Designing a performance feedback system that works
True or False?
Every employer wants his or her people to be as effective as possible.
Employees want to improve their performance, and need timely and honest performance feedback to do so.
Every manager should be setting goals and expectations, providing feedback, and documenting and monitoring progress toward goals.
Employees and managers alike don’t like the performance appraisal process.
In my experience working with leaders, managers, and employees for over 20 years in a variety of industries, the answer is true to all of the above. To learn some tips on how to design a performance feedback system that is based on some proven human resource principles, read on.
When NMC recently revised their performance feedback system, we based it on the philosophy that it is important what someone does (Key Responsibilities) and how they do it (Core Competencies). We also had some clear goals for our system, which included providing a consistent framework for:
Mutual discussion & expectation setting
Performance feedback and improvement
Linking individual performance to college and area goals
Professional development guidance
First, performance feedback is a process where both the supervisor and the employee should have clear roles and responsibilities. It is not something that is done to the employee, but with the employee. The employee must be an active participant, which you will see embedded in the design of our system.
We developed a set of core competencies that are standard for all staff or supervisor positions. These represent the “how” of performance. They include, communication, teamwork, productivity, dependability, ethical behavior, customer service, quality, and problem solving.
You would probably agree that these core competencies are important to just about any job. What was critical to our success adopting these is using an employee group to design the process and to clearly define each competency for NMC. We had some great conversations about what we expect out of supervisors and staff at NMC, and then wrote robust definitions in behavioral terms for all three levels of performance expectations: exceeds, meets, or does not meet. We wanted the supervisor and employee to be able to
“see” clearly what each level of performance looks like.
With these definitions, the supervisor and employee understand from the start each of the performance levels and what it takes specifically to reach each level. The problem with many performance systems is they can be completed very quickly by just checking off a few boxes, require no explanation as to why the rating was given, and therefore offers no specific feedback to the employee to help them improve or build on the strengths they have. The manager would be better off not doing anything than wasting time checking off boxes on a meaningless form.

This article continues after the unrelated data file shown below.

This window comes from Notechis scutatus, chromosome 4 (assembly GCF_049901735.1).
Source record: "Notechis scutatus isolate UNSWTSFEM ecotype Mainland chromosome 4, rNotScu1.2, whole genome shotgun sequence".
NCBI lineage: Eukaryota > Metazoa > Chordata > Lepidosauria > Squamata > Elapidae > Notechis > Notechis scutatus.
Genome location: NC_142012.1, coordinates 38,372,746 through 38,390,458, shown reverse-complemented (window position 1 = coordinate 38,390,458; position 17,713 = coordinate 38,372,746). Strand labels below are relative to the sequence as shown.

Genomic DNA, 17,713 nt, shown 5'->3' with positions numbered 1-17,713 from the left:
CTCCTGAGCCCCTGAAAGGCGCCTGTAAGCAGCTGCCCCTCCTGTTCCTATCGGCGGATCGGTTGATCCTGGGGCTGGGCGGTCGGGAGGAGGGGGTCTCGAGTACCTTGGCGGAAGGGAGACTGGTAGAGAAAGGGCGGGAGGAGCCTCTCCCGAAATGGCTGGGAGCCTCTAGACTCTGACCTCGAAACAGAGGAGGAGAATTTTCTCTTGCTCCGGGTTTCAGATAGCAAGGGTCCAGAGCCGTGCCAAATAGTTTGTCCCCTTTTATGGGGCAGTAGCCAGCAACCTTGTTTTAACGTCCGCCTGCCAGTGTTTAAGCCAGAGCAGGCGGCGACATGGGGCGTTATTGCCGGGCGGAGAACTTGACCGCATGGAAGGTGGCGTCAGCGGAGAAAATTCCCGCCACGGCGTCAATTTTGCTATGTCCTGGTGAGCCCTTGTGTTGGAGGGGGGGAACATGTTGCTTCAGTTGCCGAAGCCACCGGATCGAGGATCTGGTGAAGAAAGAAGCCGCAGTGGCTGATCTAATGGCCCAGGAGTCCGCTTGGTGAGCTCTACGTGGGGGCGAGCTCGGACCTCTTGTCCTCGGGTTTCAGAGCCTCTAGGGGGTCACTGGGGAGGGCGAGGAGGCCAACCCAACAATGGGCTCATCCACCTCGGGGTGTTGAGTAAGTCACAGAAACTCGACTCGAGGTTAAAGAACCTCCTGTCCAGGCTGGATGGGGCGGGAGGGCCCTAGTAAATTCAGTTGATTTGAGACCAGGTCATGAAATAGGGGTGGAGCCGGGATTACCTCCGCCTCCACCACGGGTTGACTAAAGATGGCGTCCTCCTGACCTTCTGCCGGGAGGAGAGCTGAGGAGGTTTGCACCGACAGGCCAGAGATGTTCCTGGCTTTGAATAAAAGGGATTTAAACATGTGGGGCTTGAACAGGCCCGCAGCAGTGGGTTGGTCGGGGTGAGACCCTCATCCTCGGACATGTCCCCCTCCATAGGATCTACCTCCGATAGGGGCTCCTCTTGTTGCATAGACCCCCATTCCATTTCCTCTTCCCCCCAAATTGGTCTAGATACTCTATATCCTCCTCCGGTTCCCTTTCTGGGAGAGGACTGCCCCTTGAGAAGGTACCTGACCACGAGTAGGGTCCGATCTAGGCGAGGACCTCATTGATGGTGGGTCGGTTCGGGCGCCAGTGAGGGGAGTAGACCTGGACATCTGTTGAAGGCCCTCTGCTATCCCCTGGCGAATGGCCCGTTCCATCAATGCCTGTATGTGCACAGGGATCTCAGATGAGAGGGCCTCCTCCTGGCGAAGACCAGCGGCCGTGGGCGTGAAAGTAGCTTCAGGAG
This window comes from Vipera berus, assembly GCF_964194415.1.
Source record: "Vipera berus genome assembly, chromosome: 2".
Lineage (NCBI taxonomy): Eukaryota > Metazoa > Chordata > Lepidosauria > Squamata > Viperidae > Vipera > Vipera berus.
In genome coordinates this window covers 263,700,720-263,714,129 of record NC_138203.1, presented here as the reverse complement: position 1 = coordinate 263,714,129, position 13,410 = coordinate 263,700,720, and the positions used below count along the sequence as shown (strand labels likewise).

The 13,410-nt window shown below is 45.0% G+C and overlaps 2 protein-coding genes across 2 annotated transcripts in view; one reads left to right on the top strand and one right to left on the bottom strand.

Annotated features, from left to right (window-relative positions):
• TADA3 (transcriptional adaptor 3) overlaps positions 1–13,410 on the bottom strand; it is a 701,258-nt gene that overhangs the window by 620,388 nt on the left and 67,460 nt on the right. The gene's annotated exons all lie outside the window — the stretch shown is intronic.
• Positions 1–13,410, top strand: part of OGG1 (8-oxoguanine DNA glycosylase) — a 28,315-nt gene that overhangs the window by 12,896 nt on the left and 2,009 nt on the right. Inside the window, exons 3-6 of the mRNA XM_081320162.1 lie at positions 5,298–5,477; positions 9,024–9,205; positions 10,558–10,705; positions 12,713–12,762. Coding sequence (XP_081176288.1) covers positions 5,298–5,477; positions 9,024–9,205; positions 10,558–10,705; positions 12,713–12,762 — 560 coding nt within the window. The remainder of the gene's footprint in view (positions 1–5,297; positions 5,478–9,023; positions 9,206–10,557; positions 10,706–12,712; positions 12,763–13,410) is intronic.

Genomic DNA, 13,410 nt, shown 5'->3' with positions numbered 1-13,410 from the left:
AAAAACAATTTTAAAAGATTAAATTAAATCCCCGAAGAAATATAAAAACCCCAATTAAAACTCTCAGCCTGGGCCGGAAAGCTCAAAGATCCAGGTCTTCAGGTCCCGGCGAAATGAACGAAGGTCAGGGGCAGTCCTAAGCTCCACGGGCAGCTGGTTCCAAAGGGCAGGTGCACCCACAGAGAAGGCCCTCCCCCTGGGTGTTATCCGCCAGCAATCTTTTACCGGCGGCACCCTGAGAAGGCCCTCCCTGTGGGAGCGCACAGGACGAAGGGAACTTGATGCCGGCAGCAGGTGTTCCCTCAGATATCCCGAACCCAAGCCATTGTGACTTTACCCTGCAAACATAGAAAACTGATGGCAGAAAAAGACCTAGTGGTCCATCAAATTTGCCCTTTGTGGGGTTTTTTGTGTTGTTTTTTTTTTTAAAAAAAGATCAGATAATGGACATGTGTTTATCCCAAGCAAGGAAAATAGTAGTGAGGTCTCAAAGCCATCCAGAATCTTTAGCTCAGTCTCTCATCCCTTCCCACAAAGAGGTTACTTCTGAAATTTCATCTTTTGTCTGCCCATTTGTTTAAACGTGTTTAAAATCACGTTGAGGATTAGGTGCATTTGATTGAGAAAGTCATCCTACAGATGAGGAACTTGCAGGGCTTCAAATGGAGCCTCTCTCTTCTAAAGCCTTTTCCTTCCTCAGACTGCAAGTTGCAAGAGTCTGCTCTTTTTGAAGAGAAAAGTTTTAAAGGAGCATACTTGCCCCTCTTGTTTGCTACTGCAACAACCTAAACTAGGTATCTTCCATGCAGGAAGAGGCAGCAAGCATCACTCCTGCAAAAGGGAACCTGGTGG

The “what” of performance factors are the key responsibilities. We believe people who have been in a position for a while know the key responsibilities more than anyone, even the supervisor. We also have the staff person draft the performance standards for supervisor discussion and approval. The reason this approach is so powerful is a vast majority of employees will hold themselves to very high standards, and they have much more commitment to performance feedback when they have designed the “yardstick” by which their performance will be measured.
I don’t believe there is a “perfect” performance feedback system. As long as you’re dealing with human beings, you will occasionally have issues of favoritism, subjectivity, and so on. The point is to try to come up with a consistent system that supervisors and employees can now use to: provide a framework for mutual discussion and expectation setting, improve performance, link individual performance to organizational goals, and provide some professional development guidance.
I have found that employees want to know where they stand so they can do their best, and supervisors want and need a tool to help them manage performance. When you roll something like this out, let people know that it is a “work in progress,” and be prepared to make design tweaks. Make sure you provide support in terms of training to the supervisor and employees on how to use the system, how to give performance feedback and set goals. The management team must support the effort.
Finally, keep the performance levels simple (I think three are plenty!) Be prepared to have some management discussions of what “meets expectations” means, since some folks may believe that this means “perfection,” which is an impossible and demoralizing standard for an employee to try to reach.
People support what they help create. As you design your next performance feedback system, be creative and use the ideas and resources of both management and staff employees. The roll-out of a process they design increases ownership and acceptance, and helps provide a blueprint for each person to contribute to your organization’s success.
Bill Hendry is Director of Human Resources at NMC. His passion is improving organizations through effective HR practices, leadership, and culture change. Email firstname.lastname@example.org or call 995-1025. BN